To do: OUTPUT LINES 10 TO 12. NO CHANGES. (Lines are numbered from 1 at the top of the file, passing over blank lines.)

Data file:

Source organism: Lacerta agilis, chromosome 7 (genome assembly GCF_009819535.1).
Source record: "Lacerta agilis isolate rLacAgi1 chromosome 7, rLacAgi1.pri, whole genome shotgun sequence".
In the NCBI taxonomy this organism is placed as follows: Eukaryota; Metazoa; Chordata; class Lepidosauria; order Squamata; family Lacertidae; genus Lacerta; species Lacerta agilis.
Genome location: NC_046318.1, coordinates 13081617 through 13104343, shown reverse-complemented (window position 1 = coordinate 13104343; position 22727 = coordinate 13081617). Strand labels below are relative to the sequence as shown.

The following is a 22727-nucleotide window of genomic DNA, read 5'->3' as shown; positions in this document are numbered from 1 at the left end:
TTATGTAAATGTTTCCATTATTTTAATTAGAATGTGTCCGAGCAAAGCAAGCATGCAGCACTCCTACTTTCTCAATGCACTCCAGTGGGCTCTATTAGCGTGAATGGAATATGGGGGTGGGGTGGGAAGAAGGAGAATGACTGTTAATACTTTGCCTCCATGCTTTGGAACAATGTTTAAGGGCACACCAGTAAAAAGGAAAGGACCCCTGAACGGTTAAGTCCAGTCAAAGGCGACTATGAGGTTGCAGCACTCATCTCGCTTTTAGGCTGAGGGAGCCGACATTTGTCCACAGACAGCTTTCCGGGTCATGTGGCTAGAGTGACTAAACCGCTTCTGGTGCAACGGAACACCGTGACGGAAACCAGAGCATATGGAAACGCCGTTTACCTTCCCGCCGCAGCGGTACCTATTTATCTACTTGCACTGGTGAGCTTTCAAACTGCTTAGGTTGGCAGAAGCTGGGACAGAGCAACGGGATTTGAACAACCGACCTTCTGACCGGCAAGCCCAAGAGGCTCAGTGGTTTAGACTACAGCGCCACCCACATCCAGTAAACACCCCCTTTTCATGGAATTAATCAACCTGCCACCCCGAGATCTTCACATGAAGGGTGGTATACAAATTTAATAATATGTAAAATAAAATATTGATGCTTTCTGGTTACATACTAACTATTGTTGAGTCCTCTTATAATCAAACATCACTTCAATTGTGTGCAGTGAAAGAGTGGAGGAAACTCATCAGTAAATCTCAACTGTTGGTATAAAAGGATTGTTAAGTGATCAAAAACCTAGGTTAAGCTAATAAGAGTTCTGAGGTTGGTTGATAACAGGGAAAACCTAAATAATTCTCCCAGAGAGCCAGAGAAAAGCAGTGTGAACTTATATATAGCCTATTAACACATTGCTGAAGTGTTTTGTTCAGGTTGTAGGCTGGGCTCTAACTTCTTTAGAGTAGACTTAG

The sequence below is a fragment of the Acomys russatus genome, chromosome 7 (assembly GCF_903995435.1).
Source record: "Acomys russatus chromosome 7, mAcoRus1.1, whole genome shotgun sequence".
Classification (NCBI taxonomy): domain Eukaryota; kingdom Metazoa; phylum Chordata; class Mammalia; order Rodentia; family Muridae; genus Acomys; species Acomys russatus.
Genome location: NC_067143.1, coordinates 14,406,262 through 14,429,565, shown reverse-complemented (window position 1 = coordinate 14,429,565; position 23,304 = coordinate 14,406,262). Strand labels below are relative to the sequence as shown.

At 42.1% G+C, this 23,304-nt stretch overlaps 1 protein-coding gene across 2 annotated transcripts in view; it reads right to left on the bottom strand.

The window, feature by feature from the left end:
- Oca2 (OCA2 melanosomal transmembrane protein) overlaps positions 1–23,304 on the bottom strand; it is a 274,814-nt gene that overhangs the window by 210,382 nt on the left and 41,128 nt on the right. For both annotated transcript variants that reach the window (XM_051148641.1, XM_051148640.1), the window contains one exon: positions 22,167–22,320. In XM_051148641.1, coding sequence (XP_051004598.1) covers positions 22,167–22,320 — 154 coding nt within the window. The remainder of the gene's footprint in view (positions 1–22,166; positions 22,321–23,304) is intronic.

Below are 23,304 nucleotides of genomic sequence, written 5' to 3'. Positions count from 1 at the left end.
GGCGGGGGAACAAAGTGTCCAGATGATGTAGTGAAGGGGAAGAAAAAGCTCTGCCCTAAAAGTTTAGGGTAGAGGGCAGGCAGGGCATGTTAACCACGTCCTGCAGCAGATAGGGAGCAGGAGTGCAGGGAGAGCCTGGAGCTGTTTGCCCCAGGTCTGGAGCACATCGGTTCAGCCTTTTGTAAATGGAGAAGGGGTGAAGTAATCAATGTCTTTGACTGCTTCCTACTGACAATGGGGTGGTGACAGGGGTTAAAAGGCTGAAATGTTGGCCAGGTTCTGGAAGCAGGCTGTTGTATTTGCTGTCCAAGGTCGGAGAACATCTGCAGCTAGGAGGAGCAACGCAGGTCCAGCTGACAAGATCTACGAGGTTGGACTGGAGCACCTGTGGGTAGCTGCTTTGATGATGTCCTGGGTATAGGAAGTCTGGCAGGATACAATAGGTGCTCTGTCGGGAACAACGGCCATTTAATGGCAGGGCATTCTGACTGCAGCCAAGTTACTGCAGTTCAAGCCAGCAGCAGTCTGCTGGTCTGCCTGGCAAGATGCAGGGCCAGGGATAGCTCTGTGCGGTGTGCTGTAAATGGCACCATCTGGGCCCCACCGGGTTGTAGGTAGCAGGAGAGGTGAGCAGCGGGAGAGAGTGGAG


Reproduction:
Genome location: NC_067143.1, coordinates 14,406,262 through 14,429,565, shown reverse-complemented (window position 1 = coordinate 14,429,565; position 23,304 = coordinate 14,406,262). Strand labels below are relative to the sequence as shown.

At 42.1% G+C, this 23,304-nt stretch overlaps 1 protein-coding gene across 2 annotated transcripts in view; it reads right to left on the bottom strand.

The window, feature by feature from the left end: